Off-campus living poses challenges for tenants
Inflexible move-in and move-out dates hinder maximum sublet sales
June 13, 2012, 8:41 pm·
For many students, moving off-campus promises freedom from communal bathrooms, RAs and strict move-out deadlines.
But for some, the decision to rent an off-campus house or apartment has been more difficult than they imagined. For many who choose to sublet their new rooms, the process of transitioning to off-campus living begins even before they move in as new tenants.
“There’s just so many people who have places to rent out and not enough people looking for places to rent,” rising College junior Claire Stuhlmann said. While she was able to find a subletter for her room, he will only be staying and paying rent for a month.
Despite getting approval from the previous tenants to move in before the contract began on June 1 — in time for the first summer session of classes, Stuhlmann’s landlord informed her that she and her roommates would have to accept the house “as is,” thus forfeiting cleaning and an inspection of damages caused by previous tenants.
“Landlords close to Penn should look at the academic calendar and base contracts on it,” said rising College junior Connie Hua, who similarly forfeited a cleaning of her new house when subletters moved in before June 1. “A lot of landlords could change it to May 15, for example, and make everyones’ lives a lot easier.”
Hua’s landlord never told her that her subletters’ early move-in would be a problem, and only revoked the cleaning when the company discovered they had moved in early.
“If your lease isn’t beginning until June 1, you might lose some of the people who need a place to live and are starting classes in mid-May,” said University City Housing Regional Manager Bill Groves, which mostly uses contracts that start later in the summer.
Groves also said when tenants with June 1 leases want to move in early, they are generally able to accommodate the extra few weeks if the previous tenant has moved out.
But some new renters were not as lucky with their landlords. One rising College junior, who asked to remain anonymous because of continued interaction with her landlord, said she was refused early move-in by her landlord after being denied an extension to her on-campus room past May 15.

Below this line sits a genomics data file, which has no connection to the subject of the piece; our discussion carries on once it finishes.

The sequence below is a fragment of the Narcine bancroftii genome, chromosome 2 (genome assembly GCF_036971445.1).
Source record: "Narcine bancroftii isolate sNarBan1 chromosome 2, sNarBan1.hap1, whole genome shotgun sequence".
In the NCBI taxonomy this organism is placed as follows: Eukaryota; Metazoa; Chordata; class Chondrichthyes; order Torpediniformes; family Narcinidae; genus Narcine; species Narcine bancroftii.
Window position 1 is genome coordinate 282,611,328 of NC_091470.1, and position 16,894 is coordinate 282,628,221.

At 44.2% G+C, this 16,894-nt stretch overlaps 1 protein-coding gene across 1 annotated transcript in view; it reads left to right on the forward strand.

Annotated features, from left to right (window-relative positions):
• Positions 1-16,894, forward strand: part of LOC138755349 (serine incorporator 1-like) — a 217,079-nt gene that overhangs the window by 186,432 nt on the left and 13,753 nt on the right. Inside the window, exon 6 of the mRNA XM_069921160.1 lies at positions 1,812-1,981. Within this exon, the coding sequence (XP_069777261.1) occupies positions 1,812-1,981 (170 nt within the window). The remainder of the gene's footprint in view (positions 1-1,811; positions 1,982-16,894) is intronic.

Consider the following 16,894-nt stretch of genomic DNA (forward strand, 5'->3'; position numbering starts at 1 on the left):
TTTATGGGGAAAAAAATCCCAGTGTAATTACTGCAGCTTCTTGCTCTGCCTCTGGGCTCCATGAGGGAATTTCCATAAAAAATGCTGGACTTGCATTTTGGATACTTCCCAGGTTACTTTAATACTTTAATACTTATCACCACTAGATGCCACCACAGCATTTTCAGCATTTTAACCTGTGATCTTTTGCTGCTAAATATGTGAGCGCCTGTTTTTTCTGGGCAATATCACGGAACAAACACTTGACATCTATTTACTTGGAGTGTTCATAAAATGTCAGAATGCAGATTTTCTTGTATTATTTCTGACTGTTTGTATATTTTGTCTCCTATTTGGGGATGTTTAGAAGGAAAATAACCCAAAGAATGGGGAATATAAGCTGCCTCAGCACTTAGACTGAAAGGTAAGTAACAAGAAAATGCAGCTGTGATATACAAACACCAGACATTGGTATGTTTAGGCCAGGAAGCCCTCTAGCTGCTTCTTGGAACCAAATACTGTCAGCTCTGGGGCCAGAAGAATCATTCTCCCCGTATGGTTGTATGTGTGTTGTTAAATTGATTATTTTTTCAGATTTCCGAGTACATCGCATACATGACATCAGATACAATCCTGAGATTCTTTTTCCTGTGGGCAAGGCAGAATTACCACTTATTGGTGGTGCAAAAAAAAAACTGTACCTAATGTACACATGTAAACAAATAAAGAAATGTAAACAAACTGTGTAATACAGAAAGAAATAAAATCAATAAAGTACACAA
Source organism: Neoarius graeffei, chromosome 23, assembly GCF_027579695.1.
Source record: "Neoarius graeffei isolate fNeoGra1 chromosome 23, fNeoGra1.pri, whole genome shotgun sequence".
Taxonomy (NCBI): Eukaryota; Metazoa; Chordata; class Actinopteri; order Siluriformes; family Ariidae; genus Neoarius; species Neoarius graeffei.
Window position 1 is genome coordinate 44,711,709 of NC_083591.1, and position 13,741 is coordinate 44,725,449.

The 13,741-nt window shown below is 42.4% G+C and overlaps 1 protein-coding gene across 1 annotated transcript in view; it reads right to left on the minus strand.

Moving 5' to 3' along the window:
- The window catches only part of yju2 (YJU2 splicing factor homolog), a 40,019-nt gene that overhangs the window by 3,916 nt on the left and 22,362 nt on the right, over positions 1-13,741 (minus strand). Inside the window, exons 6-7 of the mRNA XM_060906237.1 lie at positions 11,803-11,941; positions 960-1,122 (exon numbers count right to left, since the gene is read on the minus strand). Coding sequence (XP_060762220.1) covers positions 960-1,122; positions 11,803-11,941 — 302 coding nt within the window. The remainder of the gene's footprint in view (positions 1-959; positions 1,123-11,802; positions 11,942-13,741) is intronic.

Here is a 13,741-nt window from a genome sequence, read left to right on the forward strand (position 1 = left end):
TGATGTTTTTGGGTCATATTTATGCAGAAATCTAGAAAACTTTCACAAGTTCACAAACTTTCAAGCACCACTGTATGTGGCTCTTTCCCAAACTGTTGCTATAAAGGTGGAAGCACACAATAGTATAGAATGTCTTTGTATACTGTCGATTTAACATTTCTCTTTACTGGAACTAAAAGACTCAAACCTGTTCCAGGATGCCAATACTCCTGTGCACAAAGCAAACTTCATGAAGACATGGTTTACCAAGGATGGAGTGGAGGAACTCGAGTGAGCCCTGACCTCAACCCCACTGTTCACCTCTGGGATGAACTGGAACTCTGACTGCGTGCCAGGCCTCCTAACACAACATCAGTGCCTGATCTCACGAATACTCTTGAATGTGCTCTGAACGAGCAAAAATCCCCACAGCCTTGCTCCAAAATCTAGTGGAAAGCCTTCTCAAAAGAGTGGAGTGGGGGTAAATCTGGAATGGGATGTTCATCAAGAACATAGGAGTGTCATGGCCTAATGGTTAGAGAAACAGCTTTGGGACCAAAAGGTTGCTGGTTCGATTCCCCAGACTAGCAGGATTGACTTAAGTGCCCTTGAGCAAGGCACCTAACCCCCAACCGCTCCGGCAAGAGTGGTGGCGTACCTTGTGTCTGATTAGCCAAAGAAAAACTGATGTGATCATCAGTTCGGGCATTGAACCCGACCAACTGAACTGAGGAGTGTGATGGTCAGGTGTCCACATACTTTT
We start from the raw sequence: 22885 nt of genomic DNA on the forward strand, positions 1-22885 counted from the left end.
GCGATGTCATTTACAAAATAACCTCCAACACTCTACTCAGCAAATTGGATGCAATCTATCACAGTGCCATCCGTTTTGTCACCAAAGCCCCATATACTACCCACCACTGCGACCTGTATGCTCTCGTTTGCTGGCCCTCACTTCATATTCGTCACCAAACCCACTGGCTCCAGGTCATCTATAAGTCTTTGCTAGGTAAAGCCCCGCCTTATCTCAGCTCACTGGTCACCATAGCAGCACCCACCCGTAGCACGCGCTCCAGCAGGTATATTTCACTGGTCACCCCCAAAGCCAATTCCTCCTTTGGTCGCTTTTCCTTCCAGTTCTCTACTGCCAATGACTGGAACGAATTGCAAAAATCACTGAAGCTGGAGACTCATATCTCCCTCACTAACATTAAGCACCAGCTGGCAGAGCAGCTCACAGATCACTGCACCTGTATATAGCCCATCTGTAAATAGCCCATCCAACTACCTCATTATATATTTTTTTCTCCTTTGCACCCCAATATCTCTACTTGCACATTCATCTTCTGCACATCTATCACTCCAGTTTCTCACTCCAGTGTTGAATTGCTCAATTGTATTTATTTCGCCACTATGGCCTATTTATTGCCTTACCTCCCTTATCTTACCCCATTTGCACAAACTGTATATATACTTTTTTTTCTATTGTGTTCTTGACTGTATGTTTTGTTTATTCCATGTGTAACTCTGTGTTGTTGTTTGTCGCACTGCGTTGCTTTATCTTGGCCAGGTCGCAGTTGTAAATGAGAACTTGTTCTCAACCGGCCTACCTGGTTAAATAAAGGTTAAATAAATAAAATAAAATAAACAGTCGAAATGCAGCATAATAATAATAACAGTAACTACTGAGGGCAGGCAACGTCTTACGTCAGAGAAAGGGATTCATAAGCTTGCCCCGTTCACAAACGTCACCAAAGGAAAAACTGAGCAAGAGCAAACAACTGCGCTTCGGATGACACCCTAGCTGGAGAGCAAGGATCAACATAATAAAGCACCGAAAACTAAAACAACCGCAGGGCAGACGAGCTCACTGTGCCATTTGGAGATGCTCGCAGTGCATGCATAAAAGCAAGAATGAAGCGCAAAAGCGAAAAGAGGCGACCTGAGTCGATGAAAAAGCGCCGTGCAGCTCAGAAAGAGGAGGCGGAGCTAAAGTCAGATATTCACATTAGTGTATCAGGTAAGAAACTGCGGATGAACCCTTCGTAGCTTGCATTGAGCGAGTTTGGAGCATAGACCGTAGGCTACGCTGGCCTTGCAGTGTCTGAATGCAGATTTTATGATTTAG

“They were completely inflexible,” she said. “Not only couldn’t we move ourselves in, but we couldn’t move any furniture in even though I knew for a fact that the people living there had moved out before the end of May.”
Since she needed to be on campus beginning May 15, the junior ended up living with a friend until she was able to move into her new off-campus room. Stuhlmann added that many of her friends had similar problems. Those who flew home right after exams and were unable to store boxes in their new house before June 1 were forced to make alternative arrangements for both their subletters and their belongings.
The strict move-in dates are a legal issue for some landlords.
“Technically the house is rented out to the previous group so we have no legal right to let [new tenants] move in early because their lease doesn’t start until June 1,” said Jennifer Palmer, an agent for Palmer Properties. She added that this policy extends to moving in furniture or storage items, as well.
Off-Campus Services, Penn’s office dedicated to assisting students living or considering living off-campus, stresses that they can often help students communicate with their landlords, but only if students reach out for help.
“Students who are caught in these types of situations should reach out to the office for some guidance on how they can talk to their landlord and what they can and can’t do,” said Barbara Lea-Kruger, director of communications for the school’s Division of Business Services. “We can’t help them if they’re not going to look for help.”
Penn’s housing staff also said students should use OCS as a resource when dealing with leases.
“I’ve always guided students to establish a solid relationship with their landlords so that if they are moving in early they’re making allowances for the apartment to be cleaned,” said Peter Gemmellaro, manager of Off-Campus and Customer Services. “If there are holes in the wall they should make sure those damages that occurred are taken care of and that they’re not responsible.”
Palmer said she has attempted to accommodate those who wish to move their belongings in early, but since she hasn’t had many tenants ask to move in early for summer classes, she doesn’t view the June 1 start date as an immediate problem.
“We’ve been doing it so long that way I don’t even know,” Palmer said when asked about the rationale for starting contracts on June 1. She also acknowledged that if she identified a trend of more students requesting move-ins before June, the company would consider a change.
Gemmellaro and Lea-Kruger agreed that while they would raise a potential contract change with landlords if more students approached their office with a related issue, there has not been a massive influx of complaints about moving in on June 1. But for now, some summer residents will not have places to live, even if only for a few weeks.
“As long as the landlords are as inflexible as they are about move-in dates and the on-campus people are inflexible about when you can live on campus,” the College junior said, “I’ll probably still have to live in a friend’s place and store my stuff in a random house.”